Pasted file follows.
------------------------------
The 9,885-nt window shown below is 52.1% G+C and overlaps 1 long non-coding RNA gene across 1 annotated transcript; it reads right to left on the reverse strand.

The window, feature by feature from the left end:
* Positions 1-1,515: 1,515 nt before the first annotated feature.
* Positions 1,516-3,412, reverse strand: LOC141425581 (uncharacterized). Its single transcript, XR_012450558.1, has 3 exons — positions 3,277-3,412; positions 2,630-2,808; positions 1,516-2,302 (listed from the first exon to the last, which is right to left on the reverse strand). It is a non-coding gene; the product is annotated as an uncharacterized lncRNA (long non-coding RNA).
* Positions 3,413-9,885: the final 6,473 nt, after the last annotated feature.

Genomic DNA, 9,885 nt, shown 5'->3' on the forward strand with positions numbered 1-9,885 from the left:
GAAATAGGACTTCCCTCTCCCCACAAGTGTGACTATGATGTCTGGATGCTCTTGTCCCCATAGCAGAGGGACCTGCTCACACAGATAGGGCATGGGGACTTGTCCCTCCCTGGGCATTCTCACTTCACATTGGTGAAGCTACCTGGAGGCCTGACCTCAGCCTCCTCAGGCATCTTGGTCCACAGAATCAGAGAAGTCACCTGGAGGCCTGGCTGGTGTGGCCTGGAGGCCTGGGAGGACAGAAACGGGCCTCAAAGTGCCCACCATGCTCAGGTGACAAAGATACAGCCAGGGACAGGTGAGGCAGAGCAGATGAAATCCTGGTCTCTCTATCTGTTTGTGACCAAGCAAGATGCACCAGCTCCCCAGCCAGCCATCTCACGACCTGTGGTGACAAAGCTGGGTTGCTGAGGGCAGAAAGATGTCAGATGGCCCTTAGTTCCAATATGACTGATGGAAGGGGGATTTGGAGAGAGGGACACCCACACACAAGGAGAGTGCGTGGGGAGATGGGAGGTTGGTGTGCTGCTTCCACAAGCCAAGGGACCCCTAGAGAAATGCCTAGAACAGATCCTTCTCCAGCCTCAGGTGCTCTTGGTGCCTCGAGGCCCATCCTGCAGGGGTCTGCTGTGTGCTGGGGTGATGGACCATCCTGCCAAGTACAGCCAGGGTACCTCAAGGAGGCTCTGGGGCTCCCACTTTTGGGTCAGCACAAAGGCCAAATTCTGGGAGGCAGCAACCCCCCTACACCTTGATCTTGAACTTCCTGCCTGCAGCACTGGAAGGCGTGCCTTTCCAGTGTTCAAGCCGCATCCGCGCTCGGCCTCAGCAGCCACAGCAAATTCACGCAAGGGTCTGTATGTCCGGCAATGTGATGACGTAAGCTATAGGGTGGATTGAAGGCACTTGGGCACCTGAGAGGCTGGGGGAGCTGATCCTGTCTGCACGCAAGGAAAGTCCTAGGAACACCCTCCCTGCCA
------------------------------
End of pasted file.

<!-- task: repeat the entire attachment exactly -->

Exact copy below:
The 9,885-nt window shown below is 52.1% G+C and overlaps 1 long non-coding RNA gene across 1 annotated transcript; it reads right to left on the reverse strand.

The window, feature by feature from the left end:
* Positions 1-1,515: 1,515 nt before the first annotated feature.
* Positions 1,516-3,412, reverse strand: LOC141425581 (uncharacterized). Its single transcript, XR_012450558.1, has 3 exons — positions 3,277-3,412; positions 2,630-2,808; positions 1,516-2,302 (listed from the first exon to the last, which is right to left on the reverse strand). It is a non-coding gene; the product is annotated as an uncharacterized lncRNA (long non-coding RNA).
* Positions 3,413-9,885: the final 6,473 nt, after the last annotated feature.

Genomic DNA, 9,885 nt, shown 5'->3' on the forward strand with positions numbered 1-9,885 from the left:
GAAATAGGACTTCCCTCTCCCCACAAGTGTGACTATGATGTCTGGATGCTCTTGTCCCCATAGCAGAGGGACCTGCTCACACAGATAGGGCATGGGGACTTGTCCCTCCCTGGGCATTCTCACTTCACATTGGTGAAGCTACCTGGAGGCCTGACCTCAGCCTCCTCAGGCATCTTGGTCCACAGAATCAGAGAAGTCACCTGGAGGCCTGGCTGGTGTGGCCTGGAGGCCTGGGAGGACAGAAACGGGCCTCAAAGTGCCCACCATGCTCAGGTGACAAAGATACAGCCAGGGACAGGTGAGGCAGAGCAGATGAAATCCTGGTCTCTCTATCTGTTTGTGACCAAGCAAGATGCACCAGCTCCCCAGCCAGCCATCTCACGACCTGTGGTGACAAAGCTGGGTTGCTGAGGGCAGAAAGATGTCAGATGGCCCTTAGTTCCAATATGACTGATGGAAGGGGGATTTGGAGAGAGGGACACCCACACACAAGGAGAGTGCGTGGGGAGATGGGAGGTTGGTGTGCTGCTTCCACAAGCCAAGGGACCCCTAGAGAAATGCCTAGAACAGATCCTTCTCCAGCCTCAGGTGCTCTTGGTGCCTCGAGGCCCATCCTGCAGGGGTCTGCTGTGTGCTGGGGTGATGGACCATCCTGCCAAGTACAGCCAGGGTACCTCAAGGAGGCTCTGGGGCTCCCACTTTTGGGTCAGCACAAAGGCCAAATTCTGGGAGGCAGCAACCCCCCTACACCTTGATCTTGAACTTCCTGCCTGCAGCACTGGAAGGCGTGCCTTTCCAGTGTTCAAGCCGCATCCGCGCTCGGCCTCAGCAGCCACAGCAAATTCACGCAAGGGTCTGTATGTCCGGCAATGTGATGACGTAAGCTATAGGGTGGATTGAAGGCACTTGGGCACCTGAGAGGCTGGGGGAGCTGATCCTGTCTGCACGCAAGGAAAGTCCTAGGAACACCCTCCCTGCCA